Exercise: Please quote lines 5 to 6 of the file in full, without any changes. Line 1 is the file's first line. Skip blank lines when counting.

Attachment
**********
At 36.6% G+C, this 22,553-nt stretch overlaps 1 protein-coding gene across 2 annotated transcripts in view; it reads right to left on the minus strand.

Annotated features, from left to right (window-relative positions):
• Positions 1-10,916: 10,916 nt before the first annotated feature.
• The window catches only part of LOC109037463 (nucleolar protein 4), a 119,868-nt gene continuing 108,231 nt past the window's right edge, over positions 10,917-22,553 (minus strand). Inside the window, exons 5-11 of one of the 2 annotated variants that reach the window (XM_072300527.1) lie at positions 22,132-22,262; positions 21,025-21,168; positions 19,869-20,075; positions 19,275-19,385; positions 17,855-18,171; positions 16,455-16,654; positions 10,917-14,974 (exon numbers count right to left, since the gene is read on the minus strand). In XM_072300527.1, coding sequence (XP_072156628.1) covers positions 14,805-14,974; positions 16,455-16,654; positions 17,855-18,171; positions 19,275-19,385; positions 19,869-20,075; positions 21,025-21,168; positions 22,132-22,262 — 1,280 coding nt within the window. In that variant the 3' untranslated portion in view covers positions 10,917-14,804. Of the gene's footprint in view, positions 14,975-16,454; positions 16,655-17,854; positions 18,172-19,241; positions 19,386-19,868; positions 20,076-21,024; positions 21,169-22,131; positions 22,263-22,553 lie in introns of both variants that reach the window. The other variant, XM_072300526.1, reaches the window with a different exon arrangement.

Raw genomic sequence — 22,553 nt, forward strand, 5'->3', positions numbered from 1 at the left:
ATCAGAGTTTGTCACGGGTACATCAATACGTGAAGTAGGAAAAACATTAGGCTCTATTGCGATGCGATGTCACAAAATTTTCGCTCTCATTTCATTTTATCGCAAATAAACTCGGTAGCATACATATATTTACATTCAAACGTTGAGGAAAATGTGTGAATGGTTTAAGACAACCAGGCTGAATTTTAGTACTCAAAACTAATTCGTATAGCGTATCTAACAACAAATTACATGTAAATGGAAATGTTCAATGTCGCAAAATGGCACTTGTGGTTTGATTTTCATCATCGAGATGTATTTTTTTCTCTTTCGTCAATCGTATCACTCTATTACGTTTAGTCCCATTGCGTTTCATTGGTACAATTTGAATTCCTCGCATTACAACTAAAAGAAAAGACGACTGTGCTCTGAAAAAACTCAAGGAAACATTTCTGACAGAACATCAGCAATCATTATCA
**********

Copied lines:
Raw genomic sequence — 22,553 nt, forward strand, 5'->3', positions numbered from 1 at the left:
ATCAGAGTTTGTCACGGGTACATCAATACGTGAAGTAGGAAAAACATTAGGCTCTATTGCGATGCGATGTCACAAAATTTTCGCTCTCATTTCATTTTATCGCAAATAAACTCGGTAGCATACATATATTTACATTCAAACGTTGAGGAAAATGTGTGAATGGTTTAAGACAACCAGGCTGAATTTTAGTACTCAAAACTAATTCGTATAGCGTATCTAACAACAAATTACATGTAAATGGAAATGTTCAATGTCGCAAAATGGCACTTGTGGTTTGATTTTCATCATCGAGATGTATTTTTTTCTCTTTCGTCAATCGTATCACTCTATTACGTTTAGTCCCATTGCGTTTCATTGGTACAATTTGAATTCCTCGCATTACAACTAAAAGAAAAGACGACTGTGCTCTGAAAAAACTCAAGGAAACATTTCTGACAGAACATCAGCAATCATTATCA